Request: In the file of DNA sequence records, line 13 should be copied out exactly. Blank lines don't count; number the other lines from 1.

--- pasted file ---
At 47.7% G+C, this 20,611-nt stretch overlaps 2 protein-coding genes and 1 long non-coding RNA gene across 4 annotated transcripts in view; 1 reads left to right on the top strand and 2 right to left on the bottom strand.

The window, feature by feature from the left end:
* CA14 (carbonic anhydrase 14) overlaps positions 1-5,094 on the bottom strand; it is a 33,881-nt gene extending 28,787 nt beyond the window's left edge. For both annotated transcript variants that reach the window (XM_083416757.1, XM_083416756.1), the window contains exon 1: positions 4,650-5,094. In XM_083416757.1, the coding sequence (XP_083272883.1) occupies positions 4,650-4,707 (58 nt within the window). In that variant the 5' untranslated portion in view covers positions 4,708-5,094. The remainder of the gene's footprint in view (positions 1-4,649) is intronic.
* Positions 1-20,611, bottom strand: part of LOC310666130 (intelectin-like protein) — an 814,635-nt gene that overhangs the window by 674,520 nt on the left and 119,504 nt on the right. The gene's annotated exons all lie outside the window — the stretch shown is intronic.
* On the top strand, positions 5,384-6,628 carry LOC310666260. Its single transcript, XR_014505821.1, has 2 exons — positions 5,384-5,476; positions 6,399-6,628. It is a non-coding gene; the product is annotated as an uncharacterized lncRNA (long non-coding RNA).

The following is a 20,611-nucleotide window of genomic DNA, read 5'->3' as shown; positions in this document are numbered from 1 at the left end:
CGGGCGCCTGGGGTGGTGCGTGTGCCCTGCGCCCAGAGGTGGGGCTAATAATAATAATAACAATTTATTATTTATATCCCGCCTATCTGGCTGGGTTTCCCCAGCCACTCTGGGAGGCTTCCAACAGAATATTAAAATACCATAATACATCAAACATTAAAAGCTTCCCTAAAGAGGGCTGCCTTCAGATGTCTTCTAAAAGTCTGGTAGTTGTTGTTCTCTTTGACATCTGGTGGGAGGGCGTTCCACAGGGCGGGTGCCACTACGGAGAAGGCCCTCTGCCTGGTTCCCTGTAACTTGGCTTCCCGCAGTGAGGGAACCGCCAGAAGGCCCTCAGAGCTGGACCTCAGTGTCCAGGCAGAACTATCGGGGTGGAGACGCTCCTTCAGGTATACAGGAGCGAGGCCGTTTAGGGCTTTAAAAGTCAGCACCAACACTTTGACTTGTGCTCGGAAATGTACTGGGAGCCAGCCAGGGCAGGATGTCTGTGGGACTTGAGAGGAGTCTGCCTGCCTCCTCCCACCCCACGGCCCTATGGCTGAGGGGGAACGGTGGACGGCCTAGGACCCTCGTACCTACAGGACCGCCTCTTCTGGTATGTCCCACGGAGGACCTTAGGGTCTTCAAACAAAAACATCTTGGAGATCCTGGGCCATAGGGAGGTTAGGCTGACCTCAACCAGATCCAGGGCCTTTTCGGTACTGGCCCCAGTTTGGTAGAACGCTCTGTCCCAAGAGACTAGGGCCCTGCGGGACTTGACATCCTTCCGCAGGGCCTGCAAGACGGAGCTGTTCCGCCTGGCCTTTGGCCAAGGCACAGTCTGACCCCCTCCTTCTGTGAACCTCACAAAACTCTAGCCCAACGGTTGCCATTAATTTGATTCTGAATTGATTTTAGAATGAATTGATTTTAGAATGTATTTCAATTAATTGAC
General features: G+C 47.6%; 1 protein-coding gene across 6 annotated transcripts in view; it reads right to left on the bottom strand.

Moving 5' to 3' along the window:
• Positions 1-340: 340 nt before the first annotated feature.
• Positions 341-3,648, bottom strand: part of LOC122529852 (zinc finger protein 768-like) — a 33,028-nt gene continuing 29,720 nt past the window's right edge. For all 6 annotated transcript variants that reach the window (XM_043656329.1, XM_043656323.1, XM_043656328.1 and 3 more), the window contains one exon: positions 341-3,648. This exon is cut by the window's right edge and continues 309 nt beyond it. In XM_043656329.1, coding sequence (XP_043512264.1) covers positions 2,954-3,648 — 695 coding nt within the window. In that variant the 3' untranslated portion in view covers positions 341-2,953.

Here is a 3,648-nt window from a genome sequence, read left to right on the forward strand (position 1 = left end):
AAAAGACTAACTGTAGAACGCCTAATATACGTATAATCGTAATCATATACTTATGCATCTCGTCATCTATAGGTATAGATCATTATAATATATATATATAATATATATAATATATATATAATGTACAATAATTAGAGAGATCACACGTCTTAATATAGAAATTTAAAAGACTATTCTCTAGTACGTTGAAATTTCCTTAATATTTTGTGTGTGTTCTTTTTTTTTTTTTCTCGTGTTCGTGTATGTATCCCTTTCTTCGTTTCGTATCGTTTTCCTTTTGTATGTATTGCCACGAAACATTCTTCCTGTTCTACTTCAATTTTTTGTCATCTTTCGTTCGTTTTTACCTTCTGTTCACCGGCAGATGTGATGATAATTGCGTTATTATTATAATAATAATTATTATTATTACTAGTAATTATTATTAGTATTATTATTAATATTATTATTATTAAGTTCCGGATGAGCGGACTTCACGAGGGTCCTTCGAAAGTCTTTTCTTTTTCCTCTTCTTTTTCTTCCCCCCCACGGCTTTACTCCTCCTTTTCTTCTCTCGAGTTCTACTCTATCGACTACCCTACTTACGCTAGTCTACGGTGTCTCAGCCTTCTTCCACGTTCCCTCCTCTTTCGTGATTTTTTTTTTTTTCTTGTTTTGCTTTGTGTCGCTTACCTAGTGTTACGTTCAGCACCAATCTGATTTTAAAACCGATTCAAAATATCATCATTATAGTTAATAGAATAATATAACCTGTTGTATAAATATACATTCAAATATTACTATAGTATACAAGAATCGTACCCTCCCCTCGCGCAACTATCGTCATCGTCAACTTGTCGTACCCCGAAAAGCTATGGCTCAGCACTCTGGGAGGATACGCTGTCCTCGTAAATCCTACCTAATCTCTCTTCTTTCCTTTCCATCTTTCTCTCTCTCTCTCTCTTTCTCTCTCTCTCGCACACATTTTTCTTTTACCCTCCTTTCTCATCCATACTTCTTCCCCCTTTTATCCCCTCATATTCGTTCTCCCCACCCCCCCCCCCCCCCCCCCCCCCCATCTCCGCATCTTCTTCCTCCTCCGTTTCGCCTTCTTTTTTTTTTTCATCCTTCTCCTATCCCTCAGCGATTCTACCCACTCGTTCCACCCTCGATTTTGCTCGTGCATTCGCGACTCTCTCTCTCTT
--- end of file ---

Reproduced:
AAAAGACTAACTGTAGAACGCCTAATATACGTATAATCGTAATCATATACTTATGCATCTCGTCATCTATAGGTATAGATCATTATAATATATATATATAATATATATAATATATATATAATGTACAATAATTAGAGAGATCACACGTCTTAATATAGAAATTTAAAAGACTATTCTCTAGTACGTTGAAATTTCCTTAATATTTTGTGTGTGTTCTTTTTTTTTTTTTCTCGTGTTCGTGTATGTATCCCTTTCTTCGTTTCGTATCGTTTTCCTTTTGTATGTATTGCCACGAAACATTCTTCCTGTTCTACTTCAATTTTTTGTCATCTTTCGTTCGTTTTTACCTTCTGTTCACCGGCAGATGTGATGATAATTGCGTTATTATTATAATAATAATTATTATTATTACTAGTAATTATTATTAGTATTATTATTAATATTATTATTATTAAGTTCCGGATGAGCGGACTTCACGAGGGTCCTTCGAAAGTCTTTTCTTTTTCCTCTTCTTTTTCTTCCCCCCCACGGCTTTACTCCTCCTTTTCTTCTCTCGAGTTCTACTCTATCGACTACCCTACTTACGCTAGTCTACGGTGTCTCAGCCTTCTTCCACGTTCCCTCCTCTTTCGTGATTTTTTTTTTTTTCTTGTTTTGCTTTGTGTCGCTTACCTAGTGTTACGTTCAGCACCAATCTGATTTTAAAACCGATTCAAAATATCATCATTATAGTTAATAGAATAATATAACCTGTTGTATAAATATACATTCAAATATTACTATAGTATACAAGAATCGTACCCTCCCCTCGCGCAACTATCGTCATCGTCAACTTGTCGTACCCCGAAAAGCTATGGCTCAGCACTCTGGGAGGATACGCTGTCCTCGTAAATCCTACCTAATCTCTCTTCTTTCCTTTCCATCTTTCTCTCTCTCTCTCTCTTTCTCTCTCTCTCGCACACATTTTTCTTTTACCCTCCTTTCTCATCCATACTTCTTCCCCCTTTTATCCCCTCATATTCGTTCTCCCCACCCCCCCCCCCCCCCCCCCCCCCCATCTCCGCATCTTCTTCCTCCTCCGTTTCGCCTTCTTTTTTTTTTTCATCCTTCTCCTATCCCTCAGCGATTCTACCCACTCGTTCCACCCTCGATTTTGCTCGTGCATTCGCGACTCTCTCTCTCTT